That Time Toyota Argued Its Fuel Tank Was The Trunk For Le Mans GT1 Rules

Samuel Reason

It’s quite funny that Toyota the creators of such regular family cars as the Camry or the RAV4 also built some of the wildest cars in motorsport history. Especially when they were focused on using the rules as loopholes. One of the projects that pushed the limits further than any other was the 1998 GT1-class homologation special. Codenamed the TS020, and referred to as the Toyota GT-One.

Toyota still keeps one as proof that they did build strange motorcars back in the day. You now find it in a vault in Cologne, Germany in the motorsport’s division headquarters. And it has many funny stories to tell. For example, at the time the GT1 class rules book stated that any racing version of the car had to also have a regular road-going version. Essentially, racing cars also had to be road legal. However, the rulebook was especially vague on how strict one had to follow these guidelines. Something Toyota would regularly take to its advantage.

During the 1990s this meant that many of these races were filled with prototypes that claimed to be road ready such as the Porsche 911 GT1 and the Mercedes CLK GTR. So Toyota jumped in to try to win the competition. So this small window in history gave birth to some of the strangest racing cars that were supposed to have functional street counterparts. Many teams like Toyota would build its car with a track first attitude and then would figure out how to pass the compliance later. This type of rule-bending gave birth to some strange vehicles.

One of the funniest requirements was GT1 cars had to have a compartment to fit a suitcase, basically, they needed a trunk. First Mercedes didn’t put a hatch on the trunk compartment to save weight. After Toyota saw this they took it one step further, eliminating the truck completely. When questioned by officials they argued that the empty fuel tank could hold a suitcase. Amazingly, the regulators agreed that was fine! Because nothing in the rules said you actually had to be able to place a suitcase in the trunk.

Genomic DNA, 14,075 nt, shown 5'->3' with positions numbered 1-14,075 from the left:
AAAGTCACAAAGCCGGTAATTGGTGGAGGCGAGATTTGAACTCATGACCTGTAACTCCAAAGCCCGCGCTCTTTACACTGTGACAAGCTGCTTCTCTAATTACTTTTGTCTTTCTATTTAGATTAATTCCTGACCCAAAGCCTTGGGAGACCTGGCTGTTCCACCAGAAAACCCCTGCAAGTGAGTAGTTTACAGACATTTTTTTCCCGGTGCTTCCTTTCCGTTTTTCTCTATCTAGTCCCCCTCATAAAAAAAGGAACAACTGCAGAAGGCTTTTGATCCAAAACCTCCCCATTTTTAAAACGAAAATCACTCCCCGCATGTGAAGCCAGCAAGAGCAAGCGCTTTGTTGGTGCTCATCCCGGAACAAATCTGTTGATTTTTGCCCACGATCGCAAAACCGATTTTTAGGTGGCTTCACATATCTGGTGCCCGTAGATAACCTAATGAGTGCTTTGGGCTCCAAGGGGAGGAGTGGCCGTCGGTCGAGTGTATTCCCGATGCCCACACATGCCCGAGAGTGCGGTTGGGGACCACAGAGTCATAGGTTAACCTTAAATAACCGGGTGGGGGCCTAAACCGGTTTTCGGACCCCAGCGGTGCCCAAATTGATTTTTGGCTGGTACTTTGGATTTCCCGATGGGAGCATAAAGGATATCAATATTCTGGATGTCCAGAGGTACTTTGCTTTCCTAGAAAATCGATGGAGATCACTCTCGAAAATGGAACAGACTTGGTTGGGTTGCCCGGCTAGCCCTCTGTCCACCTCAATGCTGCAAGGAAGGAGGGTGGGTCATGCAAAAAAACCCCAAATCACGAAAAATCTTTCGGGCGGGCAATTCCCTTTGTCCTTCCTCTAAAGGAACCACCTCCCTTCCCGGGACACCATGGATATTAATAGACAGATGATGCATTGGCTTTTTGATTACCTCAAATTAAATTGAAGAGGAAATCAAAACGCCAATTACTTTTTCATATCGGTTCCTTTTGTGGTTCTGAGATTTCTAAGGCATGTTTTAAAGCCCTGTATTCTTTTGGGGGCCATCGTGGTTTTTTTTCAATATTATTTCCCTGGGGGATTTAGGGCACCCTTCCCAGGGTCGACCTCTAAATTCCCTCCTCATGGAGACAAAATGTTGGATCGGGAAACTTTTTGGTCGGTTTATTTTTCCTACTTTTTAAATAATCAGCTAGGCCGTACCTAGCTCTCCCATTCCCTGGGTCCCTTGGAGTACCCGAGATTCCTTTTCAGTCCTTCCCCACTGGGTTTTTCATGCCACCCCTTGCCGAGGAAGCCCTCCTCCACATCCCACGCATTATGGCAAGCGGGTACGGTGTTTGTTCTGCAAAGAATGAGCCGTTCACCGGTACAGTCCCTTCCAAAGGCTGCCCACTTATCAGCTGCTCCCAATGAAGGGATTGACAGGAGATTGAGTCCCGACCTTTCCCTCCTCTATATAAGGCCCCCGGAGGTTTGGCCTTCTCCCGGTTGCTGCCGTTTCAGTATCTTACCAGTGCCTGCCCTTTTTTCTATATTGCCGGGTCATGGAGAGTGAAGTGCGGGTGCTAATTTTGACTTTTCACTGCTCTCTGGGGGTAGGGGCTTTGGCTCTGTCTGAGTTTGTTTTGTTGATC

Next Article
  • The Legend Of The Sleeping Barbarossa Emperor

    Emperor Frederick I. also known as Barbarossa was an Emperor of modern-day Germany. He became a symbol of stability and national unity, even years after his death. Because the country fell into war and civil war, the people longed for the peace that had existed with Barbarossa’s rule. The legend started because his body was...

    Read More
  • The Infamous Shark Arm Case in Australia

    In 1935, the infamous case of the shark arm started when a tiger shark in captivity vomited up a human arm. The tiger shark was in the Coogee Aquarium Baths on public display. After just a week it became very ill and vomited in front of a crowd. What came out was the forearm of...

    Read More
  • In Russia Cows Are Wearing VR Headsets To Produce More Milk

    You may have seen the photos flying around social media of cows wearing VR headsets. And no they’re not actually fake. These Russian farmers have been putting VR headsets on their cows. Apparently, it can lead to a much higher yield of milk and more money for the farmers. Of course, commenters quickly asserted that...

    Read More
  • The Crypt Of Civilization

    An airtight chamber that was built sometime between 1937 and 1940 is found in Georgia, by the Oglethorpe University. It’s called the Crypt of Civilization and is not planned to be opened until AD 8113. The container is filled with many artifacts and sound recordings from early 20th-century life. The idea was to build something...

    Read More
  • Crooked Teeth Are A Modern Phenomenon

    When you think about cavemen you probably think about clubs, caves, and running away from dinosaurs. So having time for dental hygiene would not have been a top priority. However, research shows that ancient humans had much better teeth than today. Crooked and ill-aligned teeth are a completely modern phenomenon. ...

    Read More
  • Swedish Man Who Tried To Build A Nuclear Reactor In His Home

    One Swedish man tried for months to build a nuclear reactor in his kitchen, and he would probably have never stopped. Richard Handl was curious if he could split an atom at home. Police finally shut down his home research center after he made a call to the radiation authorities to ask if what he...

    Read More
  • The Infamous Stock Market Hackers Of 1834

    A little-known tale of one of the first times cyber crime happened on the stock market is the tale of the Blanc brothers. What’s even more amazing is it happened in 1834 when there was no internet or computers. But since 1794, France had its national telecommunication lines and network called the semaphore telegraph. It...

    Read More
  • Elderly Tenant Received Over $17 Million To Move Out

    A reclusive man who had lived alone for over 30 years was paid an estimated $17 million to move out of a rent-controlled apartment in New York. By far the most expensive payment ever made to relocate a tenant. Apparently, the man’s apartment was extremely damp, very cluttered, and cramp, but still, he refused to...

    Read More